A look at why Elle Woods, of Legally Blonde fame, should be considered an icon of twenty-first century feminism.

 

It could have been the sugar high I was getting from the gimicky cup of pink sweets the theatre was selling, or perhaps the fact that our £23 crappy second-balcony tickets were upgraded on arrival to three or four rows from the front, centre-stage, but I was, in all honesty, extremely happy sat there in the Savoy Theatre, watching Legally Blonde: the Musical. The songs were good, the acting, the singing and the dancing were fantastic. But I think what really got me were the feel-good feminist undertones and the inspirational message of the story. (This may sound ridiculous, but bear with me).

Although light and frivolously delivered, Legally Blonde the film and the musical echo some very important aspects of feminism over the last few decades. Elle Wood’s transformation from a romantic bimbo into a successful graduate from Harvard law school is encouraging, but the way she enters this fierce, male-dominated domain remaining a well-principled individual is inspirational.

Some cynics may disrepute Elle Woods as an icon of feminism and say that the only reason she decided to go to law school is to chase a man. Which is true. But isn’t her recovery from this break-up impressive? She doesn’t give up on men altogether, but instead finds a great guy who respects her (forgive the cliché) for who she is, and most importantly, she stops seeing romantic love as her life’s only ambition, and instead discovers her talent in a field where she can help society and spread a more productive, altruistic kind of love. Is it not in fact reminiscent of the famous scene in Ibsen’s A Doll’s House where Nora leaves Torvald? (Answer: Yes, and Elle Woods has actually made plans.)

By the end of the film she is a strong but kind-hearted vision of success, not an aggressive man-hater like the lesbian on her course played by Meredith Scott Lynn, or a bitchy woman-hater like Vivien, who has imitated men in order to succeed. Elle challenges the idea that you must be cruel and macho to succeed in life – throughout the film and the musical, she is a consistent, skilled do-gooder, helping Paulette get her darling dog back after a traumatic break-up, assisting a geeky guy on her course in getting a date, and furthering Emmett’s career by teaching him to dress more professionally.

Elle is an example of a woman who achieves success without sacrificing her principles or her identity. In the musical, when Elle has become disheartened by the unwelcome sexual approaches of Professor Callahan, Vivien tries to cheer her up and urges her to get back into her dull black suit and continue with the case. A great moment ensues when Elle refuses, emerging onto stage in a little pink number, and voicing her determination to do things her own way. This illustrates a necessary and important restructuring in the world of law, which has been going on in many other worlds of work like banking and politics, as it did centuries ago in literature and theatre.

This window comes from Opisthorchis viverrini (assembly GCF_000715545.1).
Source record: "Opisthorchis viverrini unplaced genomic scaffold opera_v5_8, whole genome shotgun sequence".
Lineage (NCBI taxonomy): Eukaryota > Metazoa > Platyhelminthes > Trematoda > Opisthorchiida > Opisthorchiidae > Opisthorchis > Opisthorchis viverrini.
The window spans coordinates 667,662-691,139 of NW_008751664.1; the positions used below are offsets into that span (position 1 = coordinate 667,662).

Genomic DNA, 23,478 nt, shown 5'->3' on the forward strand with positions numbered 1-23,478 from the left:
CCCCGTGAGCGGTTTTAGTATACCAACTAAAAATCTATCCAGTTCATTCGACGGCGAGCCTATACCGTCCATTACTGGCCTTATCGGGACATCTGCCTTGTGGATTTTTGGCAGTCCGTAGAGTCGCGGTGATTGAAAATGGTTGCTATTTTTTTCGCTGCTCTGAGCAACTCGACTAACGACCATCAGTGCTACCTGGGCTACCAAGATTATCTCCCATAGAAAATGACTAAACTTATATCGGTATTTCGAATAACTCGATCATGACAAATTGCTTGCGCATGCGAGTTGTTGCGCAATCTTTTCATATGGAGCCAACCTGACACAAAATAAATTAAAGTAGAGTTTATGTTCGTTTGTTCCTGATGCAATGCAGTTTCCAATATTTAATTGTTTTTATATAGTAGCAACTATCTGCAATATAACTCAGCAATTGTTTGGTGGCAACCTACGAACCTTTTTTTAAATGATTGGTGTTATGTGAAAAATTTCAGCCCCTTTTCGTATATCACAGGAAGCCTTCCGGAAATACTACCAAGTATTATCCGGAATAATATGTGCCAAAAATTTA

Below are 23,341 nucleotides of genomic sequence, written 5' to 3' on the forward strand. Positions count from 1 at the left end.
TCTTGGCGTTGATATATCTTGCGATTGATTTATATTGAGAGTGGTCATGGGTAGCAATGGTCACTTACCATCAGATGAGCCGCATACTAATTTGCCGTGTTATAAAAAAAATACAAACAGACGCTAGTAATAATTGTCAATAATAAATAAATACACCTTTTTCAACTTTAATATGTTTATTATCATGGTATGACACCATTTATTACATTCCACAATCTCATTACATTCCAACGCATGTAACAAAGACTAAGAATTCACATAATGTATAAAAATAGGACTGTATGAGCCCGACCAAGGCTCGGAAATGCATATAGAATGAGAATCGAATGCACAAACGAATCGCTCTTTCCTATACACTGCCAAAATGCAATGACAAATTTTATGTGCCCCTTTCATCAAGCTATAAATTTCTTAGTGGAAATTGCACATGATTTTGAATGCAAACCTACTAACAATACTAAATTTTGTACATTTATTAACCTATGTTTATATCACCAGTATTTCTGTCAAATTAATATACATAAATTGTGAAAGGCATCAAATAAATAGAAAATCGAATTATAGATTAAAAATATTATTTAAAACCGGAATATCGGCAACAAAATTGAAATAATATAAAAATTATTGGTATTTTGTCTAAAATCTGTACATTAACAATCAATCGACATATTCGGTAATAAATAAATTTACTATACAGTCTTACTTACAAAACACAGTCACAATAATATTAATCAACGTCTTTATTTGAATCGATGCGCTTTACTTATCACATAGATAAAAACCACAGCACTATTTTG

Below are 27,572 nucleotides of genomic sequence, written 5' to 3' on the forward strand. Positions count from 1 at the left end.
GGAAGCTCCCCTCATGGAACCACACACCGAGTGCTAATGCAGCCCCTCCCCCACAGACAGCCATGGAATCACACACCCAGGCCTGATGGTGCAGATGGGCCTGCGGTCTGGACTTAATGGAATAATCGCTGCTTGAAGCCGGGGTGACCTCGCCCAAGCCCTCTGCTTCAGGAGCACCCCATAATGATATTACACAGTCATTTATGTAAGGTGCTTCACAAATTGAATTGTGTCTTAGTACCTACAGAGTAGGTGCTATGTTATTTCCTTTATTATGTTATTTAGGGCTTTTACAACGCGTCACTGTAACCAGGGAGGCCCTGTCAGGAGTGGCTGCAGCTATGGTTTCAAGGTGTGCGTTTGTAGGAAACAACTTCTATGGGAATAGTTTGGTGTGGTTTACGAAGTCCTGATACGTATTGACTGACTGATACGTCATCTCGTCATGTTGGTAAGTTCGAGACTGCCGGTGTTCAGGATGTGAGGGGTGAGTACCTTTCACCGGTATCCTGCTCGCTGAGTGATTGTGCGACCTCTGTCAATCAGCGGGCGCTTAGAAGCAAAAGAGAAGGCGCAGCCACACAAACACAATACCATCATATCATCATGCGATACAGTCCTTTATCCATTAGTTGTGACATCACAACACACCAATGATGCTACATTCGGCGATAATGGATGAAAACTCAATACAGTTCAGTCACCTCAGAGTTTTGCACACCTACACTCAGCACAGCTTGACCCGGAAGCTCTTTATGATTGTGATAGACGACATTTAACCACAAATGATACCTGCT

A woman’s perspective proves essential in the law cases shown in the film and the musical. Without Elle’s knowledge of fashion and hair styling, she would never have known that the pool boy was lying about having an affair with Brooke and was indeed homosexual (gay and European), and she would never have known that the witness’ alibi of washing her hair and so failing to hear the gunshot which killed her father to be false. Although this may seem trivial and silly, it represents the need in professions like law and banking and politics, which deal with people from every realm of society, to have a variety of thinkers working on each case and searching through every possible solution. There are even theories that the recession was caused by too many of the same mind-sets working together and thus not spotting approaching disasters which people of different backgrounds may well have spotted sooner. (This may be pushing it – but still).

Elle’s response after being betrayed by Vivien in class is telling Vivien that ‘we girls have to stick together’. This principle of solidarity has perhaps been enforced by the sorority culture both she and director Lutz have been brought up in. This teaching helps Elle win over the trust of defendant Kim, also a sorority girl, and Elle maintains her integrity by keeping her promise. This solidarity does not just apply to women but is a message to all groups discriminated against and treated as inferior in society to not turn against their own group members but to work together for social equality.

So, after comparing Reese Witherspoon’s Elle Woods to one of Ibsen’s greatest dramatical figures, I will leave you with one of the film’s albeit cheesy, but ultimately great taglines: ‘Believing In Yourself NEVER Goes Out Of Style!’ and I will urge you to consider Legally Blonde as one of this generation’s best (and most fun) arguments not only for feminism but for strong, good-willed and impassioned individualism and cultural diversity.

 

Joanna Alpern

Image credit – yumiang